Musician Sir Elton John has vowed to fight for the rights of gay, lesbian, bisexual and transgender (LGBT) communities in African countries where it is illegal to be in a same sex relationship.
He also wants the South African government to provide Pre- exposure prophylaxis to key populations in the country.
John has called on government to give PrEP to the LGBT community. From last month, PrEP has only been given to sex workers in South African.
He was addressing the media at the 21st International AIDS Conference in Durban where they announced the recipients of the $ 10 million dollar in PEPFAR grants for the LGBT projects.
Throughout the conference, calls have been made for governments and communities to stop discriminating against key and vulnerable populations, saying stigma hinders progress in the HIV/AIDS response.
John has vowed to fight for the rights of lesbians, gay, bisexual and transgender in countries where it is illegal to be in a same sex relationship.
“We are going to try with this brilliant help of PEPFAR, $ 10 million is a lot of money and we’ve got to put it to good use and we are going to help all the LGBT in countries that find it difficult to be LGBT, to know that we are on their side, we will fight for their rights, their human rights, everything.”
He says the campaign to end AIDS by 2030 will be a disaster if the LGBT community is excluded.
“No human being should be left behind. No matter what colour, no matter what sexual orientation, no matter what religious beliefs, everyone in this world was created equal. We all came out of a woman’s womb and we were all equal. We will all die equal. What happens in between becomes unequal.”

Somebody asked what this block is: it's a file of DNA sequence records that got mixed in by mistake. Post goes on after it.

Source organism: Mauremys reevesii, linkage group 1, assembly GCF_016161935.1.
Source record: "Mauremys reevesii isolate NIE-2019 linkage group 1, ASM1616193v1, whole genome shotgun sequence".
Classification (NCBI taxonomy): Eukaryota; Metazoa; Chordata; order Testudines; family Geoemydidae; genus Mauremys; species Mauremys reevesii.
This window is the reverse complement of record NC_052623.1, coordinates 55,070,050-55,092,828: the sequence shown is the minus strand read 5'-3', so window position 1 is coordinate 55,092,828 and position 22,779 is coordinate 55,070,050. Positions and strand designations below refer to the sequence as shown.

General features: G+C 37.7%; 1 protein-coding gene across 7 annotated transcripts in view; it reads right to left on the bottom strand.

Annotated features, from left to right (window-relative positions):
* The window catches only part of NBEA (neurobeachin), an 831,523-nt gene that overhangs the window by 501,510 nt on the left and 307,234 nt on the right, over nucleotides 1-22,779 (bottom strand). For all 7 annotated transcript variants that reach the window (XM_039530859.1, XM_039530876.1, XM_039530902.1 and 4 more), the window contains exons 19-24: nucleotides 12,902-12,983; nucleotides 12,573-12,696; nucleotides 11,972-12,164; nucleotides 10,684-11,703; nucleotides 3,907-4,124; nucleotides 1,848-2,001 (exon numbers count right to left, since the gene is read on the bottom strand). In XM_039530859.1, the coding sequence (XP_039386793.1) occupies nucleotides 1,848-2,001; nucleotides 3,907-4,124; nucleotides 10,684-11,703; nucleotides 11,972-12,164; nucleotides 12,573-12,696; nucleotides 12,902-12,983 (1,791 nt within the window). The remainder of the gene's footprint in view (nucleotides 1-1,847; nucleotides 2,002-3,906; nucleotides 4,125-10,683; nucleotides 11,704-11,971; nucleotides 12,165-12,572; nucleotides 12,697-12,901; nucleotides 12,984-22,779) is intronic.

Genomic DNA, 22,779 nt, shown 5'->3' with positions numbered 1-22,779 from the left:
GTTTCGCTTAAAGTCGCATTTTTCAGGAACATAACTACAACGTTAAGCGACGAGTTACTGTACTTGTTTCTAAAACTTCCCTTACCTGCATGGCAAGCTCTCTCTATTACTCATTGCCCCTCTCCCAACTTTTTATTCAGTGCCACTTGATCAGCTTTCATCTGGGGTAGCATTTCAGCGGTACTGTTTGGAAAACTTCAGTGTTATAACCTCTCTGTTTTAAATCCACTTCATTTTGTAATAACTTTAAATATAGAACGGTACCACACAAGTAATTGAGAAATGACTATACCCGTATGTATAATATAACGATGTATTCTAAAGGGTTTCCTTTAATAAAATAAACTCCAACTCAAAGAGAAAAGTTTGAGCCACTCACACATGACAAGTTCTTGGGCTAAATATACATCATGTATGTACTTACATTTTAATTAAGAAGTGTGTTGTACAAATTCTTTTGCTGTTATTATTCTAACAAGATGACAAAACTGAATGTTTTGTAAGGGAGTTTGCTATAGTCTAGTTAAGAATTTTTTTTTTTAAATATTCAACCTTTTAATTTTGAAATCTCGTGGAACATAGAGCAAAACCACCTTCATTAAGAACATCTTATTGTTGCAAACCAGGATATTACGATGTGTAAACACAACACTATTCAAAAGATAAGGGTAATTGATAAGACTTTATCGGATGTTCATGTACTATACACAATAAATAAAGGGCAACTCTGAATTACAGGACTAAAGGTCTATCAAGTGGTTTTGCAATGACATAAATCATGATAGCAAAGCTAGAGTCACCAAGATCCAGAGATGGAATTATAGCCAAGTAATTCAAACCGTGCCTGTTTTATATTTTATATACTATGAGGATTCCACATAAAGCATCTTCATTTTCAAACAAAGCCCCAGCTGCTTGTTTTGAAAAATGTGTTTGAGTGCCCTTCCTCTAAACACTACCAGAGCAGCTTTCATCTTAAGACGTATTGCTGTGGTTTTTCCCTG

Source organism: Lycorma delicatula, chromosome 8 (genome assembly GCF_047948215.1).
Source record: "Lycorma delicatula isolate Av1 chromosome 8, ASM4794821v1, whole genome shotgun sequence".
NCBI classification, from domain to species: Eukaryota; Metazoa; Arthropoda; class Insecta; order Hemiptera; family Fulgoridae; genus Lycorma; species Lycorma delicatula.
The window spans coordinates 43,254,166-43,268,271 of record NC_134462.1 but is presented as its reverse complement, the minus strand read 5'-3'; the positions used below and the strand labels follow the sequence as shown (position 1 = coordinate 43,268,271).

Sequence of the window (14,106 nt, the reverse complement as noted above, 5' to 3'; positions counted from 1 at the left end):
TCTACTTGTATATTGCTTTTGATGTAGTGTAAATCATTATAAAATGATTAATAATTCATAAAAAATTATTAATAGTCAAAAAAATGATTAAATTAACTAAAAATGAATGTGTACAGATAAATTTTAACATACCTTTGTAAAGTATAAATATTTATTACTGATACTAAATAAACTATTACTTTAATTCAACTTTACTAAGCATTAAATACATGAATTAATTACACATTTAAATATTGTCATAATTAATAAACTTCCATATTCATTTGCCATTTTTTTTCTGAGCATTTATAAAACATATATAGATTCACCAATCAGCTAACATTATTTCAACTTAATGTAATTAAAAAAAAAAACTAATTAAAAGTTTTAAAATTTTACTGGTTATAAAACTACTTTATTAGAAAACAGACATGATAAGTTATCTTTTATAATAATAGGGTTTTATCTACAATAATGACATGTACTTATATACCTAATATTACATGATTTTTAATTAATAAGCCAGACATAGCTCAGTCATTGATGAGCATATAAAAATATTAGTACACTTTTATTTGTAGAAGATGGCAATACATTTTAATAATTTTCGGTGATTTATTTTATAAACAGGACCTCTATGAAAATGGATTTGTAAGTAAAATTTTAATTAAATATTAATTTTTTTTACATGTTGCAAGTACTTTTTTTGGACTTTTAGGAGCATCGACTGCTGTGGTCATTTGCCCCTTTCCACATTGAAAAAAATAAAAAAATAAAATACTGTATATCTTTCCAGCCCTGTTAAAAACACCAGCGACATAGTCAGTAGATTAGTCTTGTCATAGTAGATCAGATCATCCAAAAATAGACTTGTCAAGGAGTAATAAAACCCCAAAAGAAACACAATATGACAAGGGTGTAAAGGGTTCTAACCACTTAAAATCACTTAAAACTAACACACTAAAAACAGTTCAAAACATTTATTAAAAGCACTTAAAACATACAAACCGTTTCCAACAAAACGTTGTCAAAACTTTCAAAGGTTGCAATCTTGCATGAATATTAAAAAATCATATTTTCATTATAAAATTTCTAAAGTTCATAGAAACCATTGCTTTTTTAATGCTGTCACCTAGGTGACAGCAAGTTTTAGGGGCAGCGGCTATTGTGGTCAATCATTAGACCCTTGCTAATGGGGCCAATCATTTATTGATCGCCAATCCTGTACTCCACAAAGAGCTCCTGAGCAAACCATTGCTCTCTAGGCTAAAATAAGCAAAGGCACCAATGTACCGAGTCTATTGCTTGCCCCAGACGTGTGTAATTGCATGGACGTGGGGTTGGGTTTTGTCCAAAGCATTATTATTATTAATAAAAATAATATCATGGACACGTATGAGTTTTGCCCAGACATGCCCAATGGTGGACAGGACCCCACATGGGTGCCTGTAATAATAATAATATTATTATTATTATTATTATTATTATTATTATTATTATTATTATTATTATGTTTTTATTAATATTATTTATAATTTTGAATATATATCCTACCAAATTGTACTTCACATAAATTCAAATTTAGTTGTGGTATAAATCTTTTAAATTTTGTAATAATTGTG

John says, “We need the PrEP desperately in this country. You’ve got the PrEP but I want to see it on a big widespread scale in this country and if you are out of the closet and be able to be out of the closet you are free.”
As a gay man living with HIV I realised that I am in a privileged position where I am able to work
He says while progress has been made in some countries including South Africa, there is still a long way to go in many countries.
“I know that certain countries in Africa will not respond to have someone like me telling them you should do this, you should do that. I count for nothing as far as that goes. What I can do is ensure that people who are LGBT, if the clinics are closed down we can give them medicine, if they are arrested we can get them legal aid. With these countries sometimes who knows it might take 50 years but I guarantee you it will change.”
The first recipients of the Pepfar Grant, the International HIV/AIDS Alliance and the Global Forum on MSM and HIV will share the $ 100 million to work on addressing stigma and discrimination through creative and community led campaigns in Sub Saharan Africa and the Carribbean.
The International HIV/AIDS Alliance’s Shaun Mellors says, “As a gay man living with HIV I realised that I am in a privileged position where I am able to work, exist, have a voice, celebrate identity and access HIV and other health services.”
“ A privilege that many LGBT members around the world do not have. The fund would be available through two mechanisms which are the emergency response grants and challenge response grants.”
Furthermore, three PEPFAR supported countries will be funded to increase access to quality HIV services for LGBT people in high HIV burdened areas.